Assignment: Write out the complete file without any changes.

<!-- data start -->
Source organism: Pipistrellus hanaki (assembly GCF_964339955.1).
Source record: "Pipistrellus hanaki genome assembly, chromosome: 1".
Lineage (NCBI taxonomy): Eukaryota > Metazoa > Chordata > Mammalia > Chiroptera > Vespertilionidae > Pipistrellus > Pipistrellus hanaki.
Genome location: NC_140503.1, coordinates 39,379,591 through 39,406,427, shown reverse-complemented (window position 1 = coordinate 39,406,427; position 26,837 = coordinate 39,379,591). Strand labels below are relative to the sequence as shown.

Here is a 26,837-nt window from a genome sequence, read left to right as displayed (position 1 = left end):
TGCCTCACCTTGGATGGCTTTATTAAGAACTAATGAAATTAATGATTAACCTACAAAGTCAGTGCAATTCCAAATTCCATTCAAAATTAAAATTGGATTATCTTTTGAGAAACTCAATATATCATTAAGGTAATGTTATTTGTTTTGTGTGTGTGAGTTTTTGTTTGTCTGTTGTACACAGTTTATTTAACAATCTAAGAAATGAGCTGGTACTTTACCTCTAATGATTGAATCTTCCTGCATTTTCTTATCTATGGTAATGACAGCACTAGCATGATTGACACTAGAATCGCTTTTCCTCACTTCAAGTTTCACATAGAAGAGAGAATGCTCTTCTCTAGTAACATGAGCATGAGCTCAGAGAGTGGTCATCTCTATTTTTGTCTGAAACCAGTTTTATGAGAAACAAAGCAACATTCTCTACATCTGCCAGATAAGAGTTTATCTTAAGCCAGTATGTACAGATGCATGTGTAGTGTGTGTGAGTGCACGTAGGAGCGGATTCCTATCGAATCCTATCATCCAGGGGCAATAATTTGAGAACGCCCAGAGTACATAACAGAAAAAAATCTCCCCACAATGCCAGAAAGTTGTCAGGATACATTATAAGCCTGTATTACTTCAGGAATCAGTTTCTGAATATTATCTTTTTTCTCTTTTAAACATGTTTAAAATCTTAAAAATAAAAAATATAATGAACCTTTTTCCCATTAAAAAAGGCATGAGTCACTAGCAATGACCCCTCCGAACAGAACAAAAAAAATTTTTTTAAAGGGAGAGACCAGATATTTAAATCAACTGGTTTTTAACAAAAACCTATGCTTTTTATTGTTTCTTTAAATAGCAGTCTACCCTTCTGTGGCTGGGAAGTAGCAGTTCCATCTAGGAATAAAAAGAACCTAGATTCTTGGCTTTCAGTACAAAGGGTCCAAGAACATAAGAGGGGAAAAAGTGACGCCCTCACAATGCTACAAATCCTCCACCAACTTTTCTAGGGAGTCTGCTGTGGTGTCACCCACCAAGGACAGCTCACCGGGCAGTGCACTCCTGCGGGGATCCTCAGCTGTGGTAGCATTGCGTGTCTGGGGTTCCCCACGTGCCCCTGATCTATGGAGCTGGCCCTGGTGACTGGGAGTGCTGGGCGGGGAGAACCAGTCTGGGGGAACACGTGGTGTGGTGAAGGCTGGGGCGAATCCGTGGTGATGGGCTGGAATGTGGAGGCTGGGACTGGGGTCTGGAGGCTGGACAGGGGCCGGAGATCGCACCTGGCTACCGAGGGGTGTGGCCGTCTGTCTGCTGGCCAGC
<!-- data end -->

Source organism: Pipistrellus hanaki (assembly GCF_964339955.1).
Source record: "Pipistrellus hanaki genome assembly, chromosome: 1".
Lineage (NCBI taxonomy): Eukaryota > Metazoa > Chordata > Mammalia > Chiroptera > Vespertilionidae > Pipistrellus > Pipistrellus hanaki.
Genome location: NC_140503.1, coordinates 39,379,591 through 39,406,427, shown reverse-complemented (window position 1 = coordinate 39,406,427; position 26,837 = coordinate 39,379,591). Strand labels below are relative to the sequence as shown.

Here is a 26,837-nt window from a genome sequence, read left to right as displayed (position 1 = left end):
TGCCTCACCTTGGATGGCTTTATTAAGAACTAATGAAATTAATGATTAACCTACAAAGTCAGTGCAATTCCAAATTCCATTCAAAATTAAAATTGGATTATCTTTTGAGAAACTCAATATATCATTAAGGTAATGTTATTTGTTTTGTGTGTGTGAGTTTTTGTTTGTCTGTTGTACACAGTTTATTTAACAATCTAAGAAATGAGCTGGTACTTTACCTCTAATGATTGAATCTTCCTGCATTTTCTTATCTATGGTAATGACAGCACTAGCATGATTGACACTAGAATCGCTTTTCCTCACTTCAAGTTTCACATAGAAGAGAGAATGCTCTTCTCTAGTAACATGAGCATGAGCTCAGAGAGTGGTCATCTCTATTTTTGTCTGAAACCAGTTTTATGAGAAACAAAGCAACATTCTCTACATCTGCCAGATAAGAGTTTATCTTAAGCCAGTATGTACAGATGCATGTGTAGTGTGTGTGAGTGCACGTAGGAGCGGATTCCTATCGAATCCTATCATCCAGGGGCAATAATTTGAGAACGCCCAGAGTACATAACAGAAAAAAATCTCCCCACAATGCCAGAAAGTTGTCAGGATACATTATAAGCCTGTATTACTTCAGGAATCAGTTTCTGAATATTATCTTTTTTCTCTTTTAAACATGTTTAAAATCTTAAAAATAAAAAATATAATGAACCTTTTTCCCATTAAAAAAGGCATGAGTCACTAGCAATGACCCCTCCGAACAGAACAAAAAAAATTTTTTTAAAGGGAGAGACCAGATATTTAAATCAACTGGTTTTTAACAAAAACCTATGCTTTTTATTGTTTCTTTAAATAGCAGTCTACCCTTCTGTGGCTGGGAAGTAGCAGTTCCATCTAGGAATAAAAAGAACCTAGATTCTTGGCTTTCAGTACAAAGGGTCCAAGAACATAAGAGGGGAAAAAGTGACGCCCTCACAATGCTACAAATCCTCCACCAACTTTTCTAGGGAGTCTGCTGTGGTGTCACCCACCAAGGACAGCTCACCGGGCAGTGCACTCCTGCGGGGATCCTCAGCTGTGGTAGCATTGCGTGTCTGGGGTTCCCCACGTGCCCCTGATCTATGGAGCTGGCCCTGGTGACTGGGAGTGCTGGGCGGGGAGAACCAGTCTGGGGGAACACGTGGTGTGGTGAAGGCTGGGGCGAATCCGTGGTGATGGGCTGGAATGTGGAGGCTGGGACTGGGGTCTGGAGGCTGGACAGGGGCCGGAGATCGCACCTGGCTACCGAGGGGTGTGGCCGTCTGTCTGCTGGCCAGC